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Ngakma Mé-tsal Wangmo – A Vicar of Vajrayana

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Mé-tsal with the great hidden yogini Jomo Sam’phel Déchen Rinpoche in Kathmandu. Photo by Will Rigby
Mé-tsal with the great hidden yogini Jomo Sam’phel Déchen Rinpoche in Kathmandu. Photo by Will Rigby

I was brought up in the West, in the West Midlands of Great Britain in fact, but from an early age was intrigued by Eastern philosophies and arts. I read and attempted to understand the mystic G. I. Gurdjieff when I was about 13, and tried to teach myself to meditate not long after. My parents were entirely ordinary—an engineer and a schoolteacher—but they were also entirely extraordinary: exemplifying remarkable kindness, creativity, diligence, and humor. And they remained visibly in love throughout their 60-year marriage. They gave my sister and I the great gift of wordlessly instilling in us the absolute certainty that women are capable of achieving anything they apply themselves to. I think I was at university before I realized that there were women, contemporaries of mine, who perceived their life choices to be limited by their gender. I knew that was not right; that gender should be an expansive celebration of being, not an inhibitor.

Today I find myself committed to enabling women—and men—to liberate themselves from whatever obstacles crimp their enjoyment of life, their creativity, and their natural kindness. And I have been fortunate enough to find the perfect tradition and the perfect teachers to support me in doing this. Having spent some time practicing a Sutric Buddhist path, and exploring South American and Native American shamanism, I was clear that I wanted a non-renunciate way of practice; I just enjoy all manner of phenomena way too much to renounce them. I wanted a tradition that incorporated teachings on the ordinary magic of being. That was when the Aro gTér lineage hove into view, I met Ngak’chang Rinpoche and Khandro Déchen, the current lineage holders, and knew that I had found my teachers, and that I had come home. I remain amazed at just how perfect a fit the path of non-monastic Vajrayana is for women—and men—who wish to commit wholeheartedly to a life of practice while remaining fully engaged in the wonderful world of families, careers, and the arts.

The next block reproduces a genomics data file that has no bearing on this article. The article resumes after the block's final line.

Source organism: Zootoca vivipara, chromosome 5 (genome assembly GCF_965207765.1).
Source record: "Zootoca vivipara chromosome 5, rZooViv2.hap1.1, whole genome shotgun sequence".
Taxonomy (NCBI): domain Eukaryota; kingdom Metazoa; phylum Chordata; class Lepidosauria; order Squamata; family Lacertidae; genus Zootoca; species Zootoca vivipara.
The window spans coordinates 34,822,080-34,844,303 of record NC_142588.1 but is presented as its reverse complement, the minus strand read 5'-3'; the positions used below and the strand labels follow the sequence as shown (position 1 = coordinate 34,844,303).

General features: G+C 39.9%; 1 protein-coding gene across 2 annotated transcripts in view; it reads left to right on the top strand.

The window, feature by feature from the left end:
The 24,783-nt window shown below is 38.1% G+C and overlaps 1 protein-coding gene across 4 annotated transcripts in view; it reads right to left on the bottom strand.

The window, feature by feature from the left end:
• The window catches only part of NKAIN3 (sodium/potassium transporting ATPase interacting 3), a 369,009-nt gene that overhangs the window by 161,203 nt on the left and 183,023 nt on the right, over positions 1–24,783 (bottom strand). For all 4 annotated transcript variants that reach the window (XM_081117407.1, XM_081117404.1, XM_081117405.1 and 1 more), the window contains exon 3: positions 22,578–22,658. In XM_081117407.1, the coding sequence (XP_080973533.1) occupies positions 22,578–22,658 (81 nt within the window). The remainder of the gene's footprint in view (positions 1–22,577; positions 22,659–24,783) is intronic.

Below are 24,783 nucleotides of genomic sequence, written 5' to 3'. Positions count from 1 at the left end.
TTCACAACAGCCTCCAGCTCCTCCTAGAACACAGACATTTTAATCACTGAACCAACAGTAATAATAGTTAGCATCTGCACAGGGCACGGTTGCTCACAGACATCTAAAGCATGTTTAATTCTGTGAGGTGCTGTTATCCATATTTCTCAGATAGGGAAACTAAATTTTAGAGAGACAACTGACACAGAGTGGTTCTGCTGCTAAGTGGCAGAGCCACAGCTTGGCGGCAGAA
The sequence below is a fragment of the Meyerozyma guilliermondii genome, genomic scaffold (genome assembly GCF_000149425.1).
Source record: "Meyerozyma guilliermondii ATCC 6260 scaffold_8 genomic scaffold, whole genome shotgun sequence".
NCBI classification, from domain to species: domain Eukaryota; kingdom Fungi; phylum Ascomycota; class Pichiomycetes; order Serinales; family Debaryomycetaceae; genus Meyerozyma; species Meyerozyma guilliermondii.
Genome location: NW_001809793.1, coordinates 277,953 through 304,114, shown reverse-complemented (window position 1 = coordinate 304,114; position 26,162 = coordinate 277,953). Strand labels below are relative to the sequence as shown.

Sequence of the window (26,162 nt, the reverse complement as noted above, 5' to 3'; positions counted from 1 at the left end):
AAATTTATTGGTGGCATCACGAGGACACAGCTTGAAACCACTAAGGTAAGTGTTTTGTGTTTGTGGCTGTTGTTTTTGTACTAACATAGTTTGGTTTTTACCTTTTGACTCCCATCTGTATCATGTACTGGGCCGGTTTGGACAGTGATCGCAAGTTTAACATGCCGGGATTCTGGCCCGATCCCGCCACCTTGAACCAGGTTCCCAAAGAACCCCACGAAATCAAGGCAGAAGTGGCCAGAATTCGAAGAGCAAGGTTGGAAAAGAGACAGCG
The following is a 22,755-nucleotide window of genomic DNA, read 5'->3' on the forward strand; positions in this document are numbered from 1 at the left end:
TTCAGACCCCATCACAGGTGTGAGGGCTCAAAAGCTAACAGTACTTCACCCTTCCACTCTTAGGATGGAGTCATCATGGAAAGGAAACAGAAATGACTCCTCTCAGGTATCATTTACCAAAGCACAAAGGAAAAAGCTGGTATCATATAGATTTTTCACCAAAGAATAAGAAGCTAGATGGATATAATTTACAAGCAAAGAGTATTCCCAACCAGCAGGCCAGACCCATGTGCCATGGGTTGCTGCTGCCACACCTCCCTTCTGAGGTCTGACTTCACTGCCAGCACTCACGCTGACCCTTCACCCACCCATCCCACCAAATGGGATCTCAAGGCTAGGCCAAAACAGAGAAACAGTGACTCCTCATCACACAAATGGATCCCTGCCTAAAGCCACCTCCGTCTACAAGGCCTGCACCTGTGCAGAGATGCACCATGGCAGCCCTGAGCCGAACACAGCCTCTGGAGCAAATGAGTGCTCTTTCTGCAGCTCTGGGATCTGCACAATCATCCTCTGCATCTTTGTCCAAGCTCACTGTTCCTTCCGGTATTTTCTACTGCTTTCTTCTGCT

The Aro gTér is a small yogic lineage within the Nyingma school of Tibetan Buddhism. It is known as a Mother Essence Lineage as the gTérma arose from Khyungchen Aro Lingma, a great 19th century female gTértontracing its roots back to Yeshé Tsogyal—the female Buddha of Tibet—and has been passed down largely through a line of enlightened women. Female teachers, and couple teachers, are particularly encouraged within the lineage and there are practices that are understood as being more powerful when the transmission is given by a woman. This is heartwarmingly refreshing in light of the continuing patriarchal influence within Vajrayana and within Buddhism.

Me-tsal_Ja'gyur_2
Mé-tsal and Ja’gyür at the International Vajrayana Conference in Bhutan. Image courtesy of Ngakma Mé-tsal Wangmo